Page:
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has a degree of truth based on a t-conorm T :
μ A B ( x, y )= T μ A ( x ) B ( y ) ,
and a negation has a degree of truth defined by a fuzzy complementation c :
¬ A ( x )= c μ A ( x ) .
μ
S
In the case of variables with values in a product space, i.e. X with values in
and
V
Y with values in
, conjunction is interpreted as a cartesian product. The degree of
truth of:
X is A
and
Y is B
is then written:
μ A × B ( x, y )= t μ A ( x ) B ( y ) .
Now let us consider the implication. In classical logic, we have:
A =
( B )
⇐⇒
( B or non- A ) ,
[8.85]
and therefore the implication is expressed based on a disjunction and a negation. By
using the same equivalence in the fuzzy case, a fuzzy implication is defined based on a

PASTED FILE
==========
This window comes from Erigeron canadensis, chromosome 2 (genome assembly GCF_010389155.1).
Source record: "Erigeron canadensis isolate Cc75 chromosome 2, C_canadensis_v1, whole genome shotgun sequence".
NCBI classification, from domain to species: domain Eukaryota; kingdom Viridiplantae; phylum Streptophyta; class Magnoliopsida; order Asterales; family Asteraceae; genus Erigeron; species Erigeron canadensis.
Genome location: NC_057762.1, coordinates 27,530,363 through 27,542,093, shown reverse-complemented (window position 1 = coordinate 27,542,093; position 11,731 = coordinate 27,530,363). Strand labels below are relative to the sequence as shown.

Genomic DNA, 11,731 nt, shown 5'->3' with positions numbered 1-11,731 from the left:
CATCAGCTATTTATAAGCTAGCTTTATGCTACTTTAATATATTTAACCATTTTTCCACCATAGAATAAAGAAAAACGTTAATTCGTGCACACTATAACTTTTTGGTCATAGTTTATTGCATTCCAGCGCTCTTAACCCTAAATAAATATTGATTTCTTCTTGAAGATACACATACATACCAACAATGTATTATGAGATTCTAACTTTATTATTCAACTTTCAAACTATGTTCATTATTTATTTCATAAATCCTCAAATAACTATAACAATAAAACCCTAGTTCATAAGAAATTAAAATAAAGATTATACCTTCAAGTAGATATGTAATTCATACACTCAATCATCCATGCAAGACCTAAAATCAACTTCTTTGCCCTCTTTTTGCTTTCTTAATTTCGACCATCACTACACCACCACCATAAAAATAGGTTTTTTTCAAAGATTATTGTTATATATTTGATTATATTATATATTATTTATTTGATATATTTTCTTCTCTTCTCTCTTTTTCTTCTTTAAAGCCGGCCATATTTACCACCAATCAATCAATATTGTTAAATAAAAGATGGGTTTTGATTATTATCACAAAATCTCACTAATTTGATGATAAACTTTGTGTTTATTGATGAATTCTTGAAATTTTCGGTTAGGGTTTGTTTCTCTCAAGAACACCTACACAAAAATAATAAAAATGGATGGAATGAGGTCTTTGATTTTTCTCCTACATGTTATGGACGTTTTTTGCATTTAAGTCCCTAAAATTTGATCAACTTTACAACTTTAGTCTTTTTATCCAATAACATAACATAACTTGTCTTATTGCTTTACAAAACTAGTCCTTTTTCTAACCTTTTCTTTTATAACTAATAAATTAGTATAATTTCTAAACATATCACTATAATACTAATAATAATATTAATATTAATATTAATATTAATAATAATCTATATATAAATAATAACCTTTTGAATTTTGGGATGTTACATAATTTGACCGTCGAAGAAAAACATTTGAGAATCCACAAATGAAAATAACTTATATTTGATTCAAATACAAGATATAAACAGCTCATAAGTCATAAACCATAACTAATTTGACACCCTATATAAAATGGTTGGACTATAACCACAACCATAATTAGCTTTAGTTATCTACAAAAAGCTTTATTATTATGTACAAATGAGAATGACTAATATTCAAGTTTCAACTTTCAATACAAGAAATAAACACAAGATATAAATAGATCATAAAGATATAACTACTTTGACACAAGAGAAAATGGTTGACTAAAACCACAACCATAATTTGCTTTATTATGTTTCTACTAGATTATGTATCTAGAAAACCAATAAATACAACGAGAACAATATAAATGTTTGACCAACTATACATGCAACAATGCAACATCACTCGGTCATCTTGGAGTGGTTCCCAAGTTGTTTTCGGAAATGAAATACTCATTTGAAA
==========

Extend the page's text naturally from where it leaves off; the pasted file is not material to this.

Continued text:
t-conorm (disjunction) and a complementation (negation). Let A and B be non-fuzzy
sets. The degree to which A implies B is defined by:
Imp( A, B )= T c ( A ) ,B
[8.86]
where T is a t-conorm and c is a complementation.
In the case where A and B are fuzzy, we have:
T c μ A ( x ) B ( x ) .
[8.87]
Imp( A, B )=inf
x
The following table sums up the major fuzzy implications used in other works for
fuzzy reasoning:
T ( x, y )=max( x, y )
max(1
a, b )
Kleene-Diene
T ( x, y )=min(1 ,x + y ) min(1 , 1
a + b )
Lukasiewicz
T ( x, y )= x + y
xy
1
a + ab
Reichenbach

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